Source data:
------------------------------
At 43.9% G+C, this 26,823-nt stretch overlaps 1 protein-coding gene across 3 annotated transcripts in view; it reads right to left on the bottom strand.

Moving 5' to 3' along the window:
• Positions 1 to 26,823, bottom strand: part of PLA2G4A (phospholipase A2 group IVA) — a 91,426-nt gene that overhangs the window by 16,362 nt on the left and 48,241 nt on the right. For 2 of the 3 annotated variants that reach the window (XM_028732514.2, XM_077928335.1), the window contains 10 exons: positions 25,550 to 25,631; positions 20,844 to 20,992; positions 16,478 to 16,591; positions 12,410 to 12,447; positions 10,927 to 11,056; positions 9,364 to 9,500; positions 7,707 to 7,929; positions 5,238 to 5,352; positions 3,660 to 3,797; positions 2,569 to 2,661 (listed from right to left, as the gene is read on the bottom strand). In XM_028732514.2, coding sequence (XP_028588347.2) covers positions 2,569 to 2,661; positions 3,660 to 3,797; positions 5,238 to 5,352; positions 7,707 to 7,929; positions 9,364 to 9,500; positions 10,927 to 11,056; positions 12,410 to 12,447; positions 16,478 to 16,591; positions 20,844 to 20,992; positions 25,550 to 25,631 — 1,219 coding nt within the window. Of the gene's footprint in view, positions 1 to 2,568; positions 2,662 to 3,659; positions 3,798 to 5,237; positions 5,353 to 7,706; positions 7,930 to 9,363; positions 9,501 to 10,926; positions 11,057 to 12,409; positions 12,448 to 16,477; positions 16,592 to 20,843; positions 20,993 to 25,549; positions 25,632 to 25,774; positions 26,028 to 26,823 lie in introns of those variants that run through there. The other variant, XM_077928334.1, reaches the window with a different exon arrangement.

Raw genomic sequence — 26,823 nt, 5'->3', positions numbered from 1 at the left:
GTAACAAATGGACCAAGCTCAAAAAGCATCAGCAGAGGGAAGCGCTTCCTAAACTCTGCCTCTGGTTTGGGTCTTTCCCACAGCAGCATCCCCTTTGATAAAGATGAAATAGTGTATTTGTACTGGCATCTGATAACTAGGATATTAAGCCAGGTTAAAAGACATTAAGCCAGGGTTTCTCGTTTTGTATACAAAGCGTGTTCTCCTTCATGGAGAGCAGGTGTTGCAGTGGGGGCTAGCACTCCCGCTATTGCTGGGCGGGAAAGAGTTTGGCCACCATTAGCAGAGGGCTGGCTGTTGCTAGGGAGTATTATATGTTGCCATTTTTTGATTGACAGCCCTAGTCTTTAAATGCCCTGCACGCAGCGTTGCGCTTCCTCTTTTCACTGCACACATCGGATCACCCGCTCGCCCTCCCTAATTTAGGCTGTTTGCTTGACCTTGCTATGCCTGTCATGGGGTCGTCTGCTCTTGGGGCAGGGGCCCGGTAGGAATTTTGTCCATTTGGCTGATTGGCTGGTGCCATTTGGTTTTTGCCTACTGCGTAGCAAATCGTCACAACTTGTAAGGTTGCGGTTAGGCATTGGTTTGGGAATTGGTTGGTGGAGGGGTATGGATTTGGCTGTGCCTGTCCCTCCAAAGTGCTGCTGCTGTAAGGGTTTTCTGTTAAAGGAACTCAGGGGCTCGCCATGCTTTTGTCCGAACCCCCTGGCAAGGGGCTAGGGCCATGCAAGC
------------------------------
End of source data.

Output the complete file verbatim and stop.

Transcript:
At 43.9% G+C, this 26,823-nt stretch overlaps 1 protein-coding gene across 3 annotated transcripts in view; it reads right to left on the bottom strand.

Moving 5' to 3' along the window:
• Positions 1 to 26,823, bottom strand: part of PLA2G4A (phospholipase A2 group IVA) — a 91,426-nt gene that overhangs the window by 16,362 nt on the left and 48,241 nt on the right. For 2 of the 3 annotated variants that reach the window (XM_028732514.2, XM_077928335.1), the window contains 10 exons: positions 25,550 to 25,631; positions 20,844 to 20,992; positions 16,478 to 16,591; positions 12,410 to 12,447; positions 10,927 to 11,056; positions 9,364 to 9,500; positions 7,707 to 7,929; positions 5,238 to 5,352; positions 3,660 to 3,797; positions 2,569 to 2,661 (listed from right to left, as the gene is read on the bottom strand). In XM_028732514.2, coding sequence (XP_028588347.2) covers positions 2,569 to 2,661; positions 3,660 to 3,797; positions 5,238 to 5,352; positions 7,707 to 7,929; positions 9,364 to 9,500; positions 10,927 to 11,056; positions 12,410 to 12,447; positions 16,478 to 16,591; positions 20,844 to 20,992; positions 25,550 to 25,631 — 1,219 coding nt within the window. Of the gene's footprint in view, positions 1 to 2,568; positions 2,662 to 3,659; positions 3,798 to 5,237; positions 5,353 to 7,706; positions 7,930 to 9,363; positions 9,501 to 10,926; positions 11,057 to 12,409; positions 12,448 to 16,477; positions 16,592 to 20,843; positions 20,993 to 25,549; positions 25,632 to 25,774; positions 26,028 to 26,823 lie in introns of those variants that run through there. The other variant, XM_077928334.1, reaches the window with a different exon arrangement.

Raw genomic sequence — 26,823 nt, 5'->3', positions numbered from 1 at the left:
GTAACAAATGGACCAAGCTCAAAAAGCATCAGCAGAGGGAAGCGCTTCCTAAACTCTGCCTCTGGTTTGGGTCTTTCCCACAGCAGCATCCCCTTTGATAAAGATGAAATAGTGTATTTGTACTGGCATCTGATAACTAGGATATTAAGCCAGGTTAAAAGACATTAAGCCAGGGTTTCTCGTTTTGTATACAAAGCGTGTTCTCCTTCATGGAGAGCAGGTGTTGCAGTGGGGGCTAGCACTCCCGCTATTGCTGGGCGGGAAAGAGTTTGGCCACCATTAGCAGAGGGCTGGCTGTTGCTAGGGAGTATTATATGTTGCCATTTTTTGATTGACAGCCCTAGTCTTTAAATGCCCTGCACGCAGCGTTGCGCTTCCTCTTTTCACTGCACACATCGGATCACCCGCTCGCCCTCCCTAATTTAGGCTGTTTGCTTGACCTTGCTATGCCTGTCATGGGGTCGTCTGCTCTTGGGGCAGGGGCCCGGTAGGAATTTTGTCCATTTGGCTGATTGGCTGGTGCCATTTGGTTTTTGCCTACTGCGTAGCAAATCGTCACAACTTGTAAGGTTGCGGTTAGGCATTGGTTTGGGAATTGGTTGGTGGAGGGGTATGGATTTGGCTGTGCCTGTCCCTCCAAAGTGCTGCTGCTGTAAGGGTTTTCTGTTAAAGGAACTCAGGGGCTCGCCATGCTTTTGTCCGAACCCCCTGGCAAGGGGCTAGGGCCATGCAAGC